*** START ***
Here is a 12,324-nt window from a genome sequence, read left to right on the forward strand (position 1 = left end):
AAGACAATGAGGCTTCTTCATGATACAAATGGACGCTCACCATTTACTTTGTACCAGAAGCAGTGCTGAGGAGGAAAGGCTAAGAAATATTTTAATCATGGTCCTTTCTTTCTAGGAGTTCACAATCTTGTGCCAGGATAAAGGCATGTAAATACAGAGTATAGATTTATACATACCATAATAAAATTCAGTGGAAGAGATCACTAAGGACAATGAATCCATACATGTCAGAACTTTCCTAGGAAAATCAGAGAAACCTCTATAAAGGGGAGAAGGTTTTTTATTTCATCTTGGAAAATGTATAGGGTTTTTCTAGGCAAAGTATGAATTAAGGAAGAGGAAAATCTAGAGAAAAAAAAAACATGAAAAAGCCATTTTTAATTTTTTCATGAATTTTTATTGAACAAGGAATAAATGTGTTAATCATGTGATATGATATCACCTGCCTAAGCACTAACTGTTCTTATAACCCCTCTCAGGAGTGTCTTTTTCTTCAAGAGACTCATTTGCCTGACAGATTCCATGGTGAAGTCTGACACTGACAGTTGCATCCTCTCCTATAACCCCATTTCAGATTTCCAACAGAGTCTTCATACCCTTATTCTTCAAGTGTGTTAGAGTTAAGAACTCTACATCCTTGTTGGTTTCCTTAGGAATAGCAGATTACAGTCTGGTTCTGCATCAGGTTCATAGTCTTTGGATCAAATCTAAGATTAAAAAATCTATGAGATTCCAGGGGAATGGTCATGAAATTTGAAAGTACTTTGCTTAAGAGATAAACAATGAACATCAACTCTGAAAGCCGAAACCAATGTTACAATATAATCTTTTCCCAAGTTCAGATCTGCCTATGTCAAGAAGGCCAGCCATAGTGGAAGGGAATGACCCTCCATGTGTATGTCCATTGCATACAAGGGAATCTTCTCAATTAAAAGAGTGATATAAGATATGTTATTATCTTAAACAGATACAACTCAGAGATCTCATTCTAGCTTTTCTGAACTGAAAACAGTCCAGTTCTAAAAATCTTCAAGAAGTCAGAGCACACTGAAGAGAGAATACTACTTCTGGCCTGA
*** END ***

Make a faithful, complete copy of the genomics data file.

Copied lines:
Here is a 12,324-nt window from a genome sequence, read left to right on the forward strand (position 1 = left end):
AAGACAATGAGGCTTCTTCATGATACAAATGGACGCTCACCATTTACTTTGTACCAGAAGCAGTGCTGAGGAGGAAAGGCTAAGAAATATTTTAATCATGGTCCTTTCTTTCTAGGAGTTCACAATCTTGTGCCAGGATAAAGGCATGTAAATACAGAGTATAGATTTATACATACCATAATAAAATTCAGTGGAAGAGATCACTAAGGACAATGAATCCATACATGTCAGAACTTTCCTAGGAAAATCAGAGAAACCTCTATAAAGGGGAGAAGGTTTTTTATTTCATCTTGGAAAATGTATAGGGTTTTTCTAGGCAAAGTATGAATTAAGGAAGAGGAAAATCTAGAGAAAAAAAAAACATGAAAAAGCCATTTTTAATTTTTTCATGAATTTTTATTGAACAAGGAATAAATGTGTTAATCATGTGATATGATATCACCTGCCTAAGCACTAACTGTTCTTATAACCCCTCTCAGGAGTGTCTTTTTCTTCAAGAGACTCATTTGCCTGACAGATTCCATGGTGAAGTCTGACACTGACAGTTGCATCCTCTCCTATAACCCCATTTCAGATTTCCAACAGAGTCTTCATACCCTTATTCTTCAAGTGTGTTAGAGTTAAGAACTCTACATCCTTGTTGGTTTCCTTAGGAATAGCAGATTACAGTCTGGTTCTGCATCAGGTTCATAGTCTTTGGATCAAATCTAAGATTAAAAAATCTATGAGATTCCAGGGGAATGGTCATGAAATTTGAAAGTACTTTGCTTAAGAGATAAACAATGAACATCAACTCTGAAAGCCGAAACCAATGTTACAATATAATCTTTTCCCAAGTTCAGATCTGCCTATGTCAAGAAGGCCAGCCATAGTGGAAGGGAATGACCCTCCATGTGTATGTCCATTGCATACAAGGGAATCTTCTCAATTAAAAGAGTGATATAAGATATGTTATTATCTTAAACAGATACAACTCAGAGATCTCATTCTAGCTTTTCTGAACTGAAAACAGTCCAGTTCTAAAAATCTTCAAGAAGTCAGAGCACACTGAAGAGAGAATACTACTTCTGGCCTGA